German luxury automaker BMW AG reported Wednesday a first-quarter profit on improved sales and said that rising demand for premium cars bodes well for its full-year earnings.
The world's biggest luxury car maker, BMW earned 324 million euros ($424.1 million) in net income in the first quarter compared with a loss of 152 million euros a year ago.
Revenue in the January-March period rose 8.1 percent to 12.4 billion euros from 11.5 billion euros last year.
The company, based in Munich, also builds motorcycles and the Mini and Rolls-Royce car brands.
"The BMW Group has made a good start to 2010," Chief Executive Norbert Reithofer said in a statement. "We increased earnings significantly in the first quarter and are now back on a growth course on almost all car markets."
Investors appeared to agree, sending BMW shares up nearly 2 percent to 36.51 euros in morning Frankfurt trading.
Reithofer said BMW is aiming for higher earnings in 2010, above the 210 million euros it earned last year, when consumers' reluctance to spend created a challenging market.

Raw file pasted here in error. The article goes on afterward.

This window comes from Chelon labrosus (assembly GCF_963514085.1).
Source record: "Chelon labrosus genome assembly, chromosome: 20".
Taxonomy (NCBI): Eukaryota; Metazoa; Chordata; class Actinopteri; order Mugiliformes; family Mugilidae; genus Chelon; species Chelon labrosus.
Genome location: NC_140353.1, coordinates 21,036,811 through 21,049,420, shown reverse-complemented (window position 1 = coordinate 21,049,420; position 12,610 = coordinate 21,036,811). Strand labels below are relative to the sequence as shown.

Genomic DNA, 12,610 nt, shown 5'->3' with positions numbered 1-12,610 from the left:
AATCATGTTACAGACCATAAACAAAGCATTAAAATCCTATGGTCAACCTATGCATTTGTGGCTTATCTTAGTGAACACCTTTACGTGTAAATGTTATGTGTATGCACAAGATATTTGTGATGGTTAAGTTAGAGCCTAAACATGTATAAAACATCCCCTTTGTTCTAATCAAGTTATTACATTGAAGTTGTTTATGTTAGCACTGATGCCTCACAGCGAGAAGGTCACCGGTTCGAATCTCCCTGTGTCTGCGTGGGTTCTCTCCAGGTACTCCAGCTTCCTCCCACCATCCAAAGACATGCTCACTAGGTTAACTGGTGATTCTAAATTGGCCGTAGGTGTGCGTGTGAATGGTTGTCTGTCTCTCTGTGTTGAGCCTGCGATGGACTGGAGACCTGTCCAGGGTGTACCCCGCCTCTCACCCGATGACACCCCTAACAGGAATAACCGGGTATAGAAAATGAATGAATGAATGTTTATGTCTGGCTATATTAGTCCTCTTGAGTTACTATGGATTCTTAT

"We intend to remain the world's leading provider of premium cars in 2010 and plan to increase our sales volume" to more than 1.3 million cars, Reithofer said.
First-quarter sales were driven higher by growth in Europe, Asia and the U.S., a key market. Sales in the U.S. rose by 7.5 percent to 55,141 cars while in China, sales more than doubled to 36,607. European sales rose 4 percent. Worldwide, the automaker said it sold 265,809 cars, an increase of nearly 14 percent from the first quarter of 2009.
The sales increases included BMW-branded cars, motorcycles, the Mini and the ultra luxury Rolls-Royce, which had its best first-quarter results ever as sales rose more than 60 percent with 279 cars sold, including 158 new Rolls-Royce Ghosts.
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